|Title||Nature's many mechanisms for the degradation of oligosaccharides|
|Publication Type||Journal Article|
|Year of Publication||2004|
|Authors||Yip, VLY, Withers, SG|
|Journal||ORGANIC & BIOMOLECULAR CHEMISTRY|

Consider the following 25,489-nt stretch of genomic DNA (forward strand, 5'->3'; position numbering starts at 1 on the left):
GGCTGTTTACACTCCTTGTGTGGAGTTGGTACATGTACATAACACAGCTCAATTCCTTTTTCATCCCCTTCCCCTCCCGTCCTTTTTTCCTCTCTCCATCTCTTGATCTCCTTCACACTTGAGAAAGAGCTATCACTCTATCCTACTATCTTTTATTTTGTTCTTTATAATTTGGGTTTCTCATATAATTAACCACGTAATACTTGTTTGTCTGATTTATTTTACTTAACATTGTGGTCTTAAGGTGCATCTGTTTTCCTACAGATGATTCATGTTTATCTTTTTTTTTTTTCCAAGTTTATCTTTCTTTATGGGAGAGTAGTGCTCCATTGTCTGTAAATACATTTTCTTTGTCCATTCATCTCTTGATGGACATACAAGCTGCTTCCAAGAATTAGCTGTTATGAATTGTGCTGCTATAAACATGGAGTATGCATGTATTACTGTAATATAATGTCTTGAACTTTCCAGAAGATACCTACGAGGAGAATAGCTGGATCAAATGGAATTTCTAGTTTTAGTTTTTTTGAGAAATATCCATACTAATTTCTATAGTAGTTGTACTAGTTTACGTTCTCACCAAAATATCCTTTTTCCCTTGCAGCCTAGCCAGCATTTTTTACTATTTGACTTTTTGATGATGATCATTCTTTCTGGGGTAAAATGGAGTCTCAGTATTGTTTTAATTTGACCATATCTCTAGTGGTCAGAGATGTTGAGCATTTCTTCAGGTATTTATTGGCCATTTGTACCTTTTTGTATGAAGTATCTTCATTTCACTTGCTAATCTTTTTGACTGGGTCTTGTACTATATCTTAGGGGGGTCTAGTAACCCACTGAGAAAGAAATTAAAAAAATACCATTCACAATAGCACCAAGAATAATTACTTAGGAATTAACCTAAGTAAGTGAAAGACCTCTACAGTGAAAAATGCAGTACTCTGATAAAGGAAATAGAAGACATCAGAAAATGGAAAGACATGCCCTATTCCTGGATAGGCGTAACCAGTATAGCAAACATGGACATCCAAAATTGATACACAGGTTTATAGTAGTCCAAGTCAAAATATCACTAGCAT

Recent work on the mechanistic elucidation of the polysaccharide lyases, the alpha-1,4-glucan lyases, and the Family 4 glycosidases have demonstrated that nature has evolved to use elimination steps for the degradation of oligosaccharides. The polysaccharide lyases ( E. C. 4.2.2.-) have been shown to cleave uronic acid-containing polysaccharides via a stepwise E1cB mechanism. The mechanism of the alpha-1,4-glucan lyases ( E. C. 184.108.40.206) is similar to the Family 31 glycosidases, forming a covalent glycosyl-enzyme intermediate, which is subsequently cleaved by an E1-like E2 mechanism. Meanwhile, the Family 4 glycosidases ( E. C. 220.127.116.11) are suggested to undergo an oxidation-elimination-addition-reduction sequence. These three groups of enzymes are examples of stark contrast to the vast number of well-characterized glycosidases ( E. C. 3.2.1.-), which utilize either the direct or double displacement mechanisms as proposed by Koshland over 50 years ago.